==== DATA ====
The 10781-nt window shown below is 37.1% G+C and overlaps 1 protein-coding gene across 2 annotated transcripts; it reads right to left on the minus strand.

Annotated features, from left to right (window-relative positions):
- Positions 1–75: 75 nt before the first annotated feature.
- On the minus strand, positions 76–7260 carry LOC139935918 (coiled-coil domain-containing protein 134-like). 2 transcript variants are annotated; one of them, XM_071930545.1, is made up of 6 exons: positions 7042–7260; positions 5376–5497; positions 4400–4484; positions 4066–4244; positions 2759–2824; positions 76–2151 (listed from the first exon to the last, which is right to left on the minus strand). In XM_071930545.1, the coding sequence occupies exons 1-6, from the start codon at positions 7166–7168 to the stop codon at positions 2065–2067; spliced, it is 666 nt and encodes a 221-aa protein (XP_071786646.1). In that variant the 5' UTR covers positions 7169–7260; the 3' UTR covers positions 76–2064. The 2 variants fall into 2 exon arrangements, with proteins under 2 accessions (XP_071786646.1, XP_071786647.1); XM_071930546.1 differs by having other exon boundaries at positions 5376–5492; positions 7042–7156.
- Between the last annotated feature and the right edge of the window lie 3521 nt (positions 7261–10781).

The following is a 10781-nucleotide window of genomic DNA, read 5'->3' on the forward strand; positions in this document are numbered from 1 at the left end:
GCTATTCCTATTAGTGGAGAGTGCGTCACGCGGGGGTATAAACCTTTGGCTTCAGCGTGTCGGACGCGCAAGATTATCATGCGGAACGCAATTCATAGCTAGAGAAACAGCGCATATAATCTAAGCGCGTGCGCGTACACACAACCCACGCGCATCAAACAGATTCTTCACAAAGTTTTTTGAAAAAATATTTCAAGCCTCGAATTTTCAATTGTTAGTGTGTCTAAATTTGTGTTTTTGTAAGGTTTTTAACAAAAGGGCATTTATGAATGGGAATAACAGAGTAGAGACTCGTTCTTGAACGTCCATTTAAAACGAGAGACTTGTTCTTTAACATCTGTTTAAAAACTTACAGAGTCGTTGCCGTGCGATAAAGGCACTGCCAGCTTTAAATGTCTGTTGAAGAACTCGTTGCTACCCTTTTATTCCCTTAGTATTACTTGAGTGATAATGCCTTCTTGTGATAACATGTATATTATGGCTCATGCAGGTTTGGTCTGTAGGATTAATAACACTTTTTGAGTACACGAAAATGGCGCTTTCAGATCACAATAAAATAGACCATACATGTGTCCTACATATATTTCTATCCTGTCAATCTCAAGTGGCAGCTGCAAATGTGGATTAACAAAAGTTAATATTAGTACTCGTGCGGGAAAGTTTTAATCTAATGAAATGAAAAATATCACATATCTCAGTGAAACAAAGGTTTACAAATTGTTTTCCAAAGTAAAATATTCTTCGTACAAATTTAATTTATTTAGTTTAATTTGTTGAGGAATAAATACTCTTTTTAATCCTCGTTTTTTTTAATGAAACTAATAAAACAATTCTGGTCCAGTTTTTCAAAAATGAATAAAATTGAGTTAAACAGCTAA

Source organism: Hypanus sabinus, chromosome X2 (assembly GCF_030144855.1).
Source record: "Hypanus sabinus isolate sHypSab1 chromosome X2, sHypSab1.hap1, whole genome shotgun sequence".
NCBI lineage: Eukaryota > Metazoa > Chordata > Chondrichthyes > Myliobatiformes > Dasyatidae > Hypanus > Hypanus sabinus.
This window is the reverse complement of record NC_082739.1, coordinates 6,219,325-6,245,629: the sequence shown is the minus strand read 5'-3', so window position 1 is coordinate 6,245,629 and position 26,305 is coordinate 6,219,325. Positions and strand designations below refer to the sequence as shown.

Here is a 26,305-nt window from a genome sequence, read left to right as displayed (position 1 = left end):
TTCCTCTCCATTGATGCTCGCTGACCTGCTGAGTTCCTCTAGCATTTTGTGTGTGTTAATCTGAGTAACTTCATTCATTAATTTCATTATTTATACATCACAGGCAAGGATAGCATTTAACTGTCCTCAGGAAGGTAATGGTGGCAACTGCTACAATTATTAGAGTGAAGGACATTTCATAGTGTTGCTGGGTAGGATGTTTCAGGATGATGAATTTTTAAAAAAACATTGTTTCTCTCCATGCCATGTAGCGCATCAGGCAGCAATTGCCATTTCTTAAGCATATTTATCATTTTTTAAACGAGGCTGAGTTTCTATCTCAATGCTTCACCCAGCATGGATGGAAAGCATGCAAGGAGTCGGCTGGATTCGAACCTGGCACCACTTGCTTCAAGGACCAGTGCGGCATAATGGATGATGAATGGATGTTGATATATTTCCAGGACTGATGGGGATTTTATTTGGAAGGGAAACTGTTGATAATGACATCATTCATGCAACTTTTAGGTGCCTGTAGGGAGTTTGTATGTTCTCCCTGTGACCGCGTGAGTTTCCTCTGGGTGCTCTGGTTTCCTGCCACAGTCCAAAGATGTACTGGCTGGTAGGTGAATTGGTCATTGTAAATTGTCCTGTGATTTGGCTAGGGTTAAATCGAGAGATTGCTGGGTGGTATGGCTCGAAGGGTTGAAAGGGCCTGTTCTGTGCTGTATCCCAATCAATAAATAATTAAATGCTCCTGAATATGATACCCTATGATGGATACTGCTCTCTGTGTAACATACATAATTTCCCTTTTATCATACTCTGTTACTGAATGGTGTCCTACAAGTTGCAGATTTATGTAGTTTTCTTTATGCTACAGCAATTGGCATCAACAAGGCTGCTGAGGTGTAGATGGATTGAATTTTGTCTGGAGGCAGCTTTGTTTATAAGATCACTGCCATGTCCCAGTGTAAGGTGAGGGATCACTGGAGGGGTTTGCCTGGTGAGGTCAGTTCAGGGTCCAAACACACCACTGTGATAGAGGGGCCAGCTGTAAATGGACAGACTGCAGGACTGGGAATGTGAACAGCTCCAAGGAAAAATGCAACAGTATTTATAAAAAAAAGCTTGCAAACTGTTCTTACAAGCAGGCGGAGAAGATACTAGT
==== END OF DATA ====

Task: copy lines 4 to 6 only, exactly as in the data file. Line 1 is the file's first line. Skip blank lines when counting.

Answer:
- On the minus strand, positions 76–7260 carry LOC139935918 (coiled-coil domain-containing protein 134-like). 2 transcript variants are annotated; one of them, XM_071930545.1, is made up of 6 exons: positions 7042–7260; positions 5376–5497; positions 4400–4484; positions 4066–4244; positions 2759–2824; positions 76–2151 (listed from the first exon to the last, which is right to left on the minus strand). In XM_071930545.1, the coding sequence occupies exons 1-6, from the start codon at positions 7166–7168 to the stop codon at positions 2065–2067; spliced, it is 666 nt and encodes a 221-aa protein (XP_071786646.1). In that variant the 5' UTR covers positions 7169–7260; the 3' UTR covers positions 76–2064. The 2 variants fall into 2 exon arrangements, with proteins under 2 accessions (XP_071786646.1, XP_071786647.1); XM_071930546.1 differs by having other exon boundaries at positions 5376–5492; positions 7042–7156.
- Between the last annotated feature and the right edge of the window lie 3521 nt (positions 7261–10781).

The following is a 10781-nucleotide window of genomic DNA, read 5'->3' on the forward strand; positions in this document are numbered from 1 at the left end: